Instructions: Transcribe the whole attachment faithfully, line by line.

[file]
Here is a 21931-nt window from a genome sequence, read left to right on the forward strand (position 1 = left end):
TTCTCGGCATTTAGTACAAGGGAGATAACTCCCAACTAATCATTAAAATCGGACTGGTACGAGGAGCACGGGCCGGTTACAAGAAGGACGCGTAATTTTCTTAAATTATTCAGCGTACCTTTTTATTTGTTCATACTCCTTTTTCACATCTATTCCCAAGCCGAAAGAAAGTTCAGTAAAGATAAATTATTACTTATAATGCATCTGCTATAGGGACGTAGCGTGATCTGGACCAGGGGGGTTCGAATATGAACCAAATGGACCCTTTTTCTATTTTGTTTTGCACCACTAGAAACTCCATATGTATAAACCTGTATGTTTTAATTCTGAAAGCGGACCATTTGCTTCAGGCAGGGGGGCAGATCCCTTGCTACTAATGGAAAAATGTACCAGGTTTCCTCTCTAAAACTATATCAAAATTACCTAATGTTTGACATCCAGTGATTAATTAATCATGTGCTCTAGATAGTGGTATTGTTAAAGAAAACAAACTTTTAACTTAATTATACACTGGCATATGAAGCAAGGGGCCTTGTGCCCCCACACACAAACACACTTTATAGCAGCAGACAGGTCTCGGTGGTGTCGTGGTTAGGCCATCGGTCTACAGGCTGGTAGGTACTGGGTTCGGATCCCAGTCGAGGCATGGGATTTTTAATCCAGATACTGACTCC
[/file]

Here is a 21931-nt window from a genome sequence, read left to right on the forward strand (position 1 = left end):
TTCTCGGCATTTAGTACAAGGGAGATAACTCCCAACTAATCATTAAAATCGGACTGGTACGAGGAGCACGGGCCGGTTACAAGAAGGACGCGTAATTTTCTTAAATTATTCAGCGTACCTTTTTATTTGTTCATACTCCTTTTTCACATCTATTCCCAAGCCGAAAGAAAGTTCAGTAAAGATAAATTATTACTTATAATGCATCTGCTATAGGGACGTAGCGTGATCTGGACCAGGGGGGTTCGAATATGAACCAAATGGACCCTTTTTCTATTTTGTTTTGCACCACTAGAAACTCCATATGTATAAACCTGTATGTTTTAATTCTGAAAGCGGACCATTTGCTTCAGGCAGGGGGGCAGATCCCTTGCTACTAATGGAAAAATGTACCAGGTTTCCTCTCTAAAACTATATCAAAATTACCTAATGTTTGACATCCAGTGATTAATTAATCATGTGCTCTAGATAGTGGTATTGTTAAAGAAAACAAACTTTTAACTTAATTATACACTGGCATATGAAGCAAGGGGCCTTGTGCCCCCACACACAAACACACTTTATAGCAGCAGACAGGTCTCGGTGGTGTCGTGGTTAGGCCATCGGTCTACAGGCTGGTAGGTACTGGGTTCGGATCCCAGTCGAGGCATGGGATTTTTAATCCAGATACTGACTCC